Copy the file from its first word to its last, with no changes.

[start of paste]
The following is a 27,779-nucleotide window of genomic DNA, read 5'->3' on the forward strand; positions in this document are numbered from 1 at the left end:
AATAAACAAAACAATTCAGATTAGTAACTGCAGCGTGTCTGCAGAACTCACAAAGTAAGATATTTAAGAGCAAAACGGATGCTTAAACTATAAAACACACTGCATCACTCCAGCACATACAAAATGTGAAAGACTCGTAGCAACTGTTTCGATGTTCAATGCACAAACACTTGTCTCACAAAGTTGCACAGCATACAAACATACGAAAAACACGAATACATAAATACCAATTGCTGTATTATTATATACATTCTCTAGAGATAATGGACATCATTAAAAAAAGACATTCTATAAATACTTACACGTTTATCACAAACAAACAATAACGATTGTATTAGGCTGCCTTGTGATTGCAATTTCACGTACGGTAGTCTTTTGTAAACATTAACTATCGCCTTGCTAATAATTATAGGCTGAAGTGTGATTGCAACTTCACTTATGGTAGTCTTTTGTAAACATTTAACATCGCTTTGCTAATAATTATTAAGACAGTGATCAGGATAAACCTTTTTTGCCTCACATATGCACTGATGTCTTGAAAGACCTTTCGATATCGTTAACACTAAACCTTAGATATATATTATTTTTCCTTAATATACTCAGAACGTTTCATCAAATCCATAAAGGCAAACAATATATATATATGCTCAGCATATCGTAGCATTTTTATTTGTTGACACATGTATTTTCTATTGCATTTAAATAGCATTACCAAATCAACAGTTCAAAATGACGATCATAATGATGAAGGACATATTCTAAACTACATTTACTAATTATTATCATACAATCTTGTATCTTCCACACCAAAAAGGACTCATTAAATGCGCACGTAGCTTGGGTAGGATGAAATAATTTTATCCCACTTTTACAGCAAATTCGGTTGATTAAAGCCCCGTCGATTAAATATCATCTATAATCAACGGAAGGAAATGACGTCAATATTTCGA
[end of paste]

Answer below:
The following is a 27,779-nucleotide window of genomic DNA, read 5'->3' on the forward strand; positions in this document are numbered from 1 at the left end:
AATAAACAAAACAATTCAGATTAGTAACTGCAGCGTGTCTGCAGAACTCACAAAGTAAGATATTTAAGAGCAAAACGGATGCTTAAACTATAAAACACACTGCATCACTCCAGCACATACAAAATGTGAAAGACTCGTAGCAACTGTTTCGATGTTCAATGCACAAACACTTGTCTCACAAAGTTGCACAGCATACAAACATACGAAAAACACGAATACATAAATACCAATTGCTGTATTATTATATACATTCTCTAGAGATAATGGACATCATTAAAAAAAGACATTCTATAAATACTTACACGTTTATCACAAACAAACAATAACGATTGTATTAGGCTGCCTTGTGATTGCAATTTCACGTACGGTAGTCTTTTGTAAACATTAACTATCGCCTTGCTAATAATTATAGGCTGAAGTGTGATTGCAACTTCACTTATGGTAGTCTTTTGTAAACATTTAACATCGCTTTGCTAATAATTATTAAGACAGTGATCAGGATAAACCTTTTTTGCCTCACATATGCACTGATGTCTTGAAAGACCTTTCGATATCGTTAACACTAAACCTTAGATATATATTATTTTTCCTTAATATACTCAGAACGTTTCATCAAATCCATAAAGGCAAACAATATATATATATGCTCAGCATATCGTAGCATTTTTATTTGTTGACACATGTATTTTCTATTGCATTTAAATAGCATTACCAAATCAACAGTTCAAAATGACGATCATAATGATGAAGGACATATTCTAAACTACATTTACTAATTATTATCATACAATCTTGTATCTTCCACACCAAAAAGGACTCATTAAATGCGCACGTAGCTTGGGTAGGATGAAATAATTTTATCCCACTTTTACAGCAAATTCGGTTGATTAAAGCCCCGTCGATTAAATATCATCTATAATCAACGGAAGGAAATGACGTCAATATTTCGA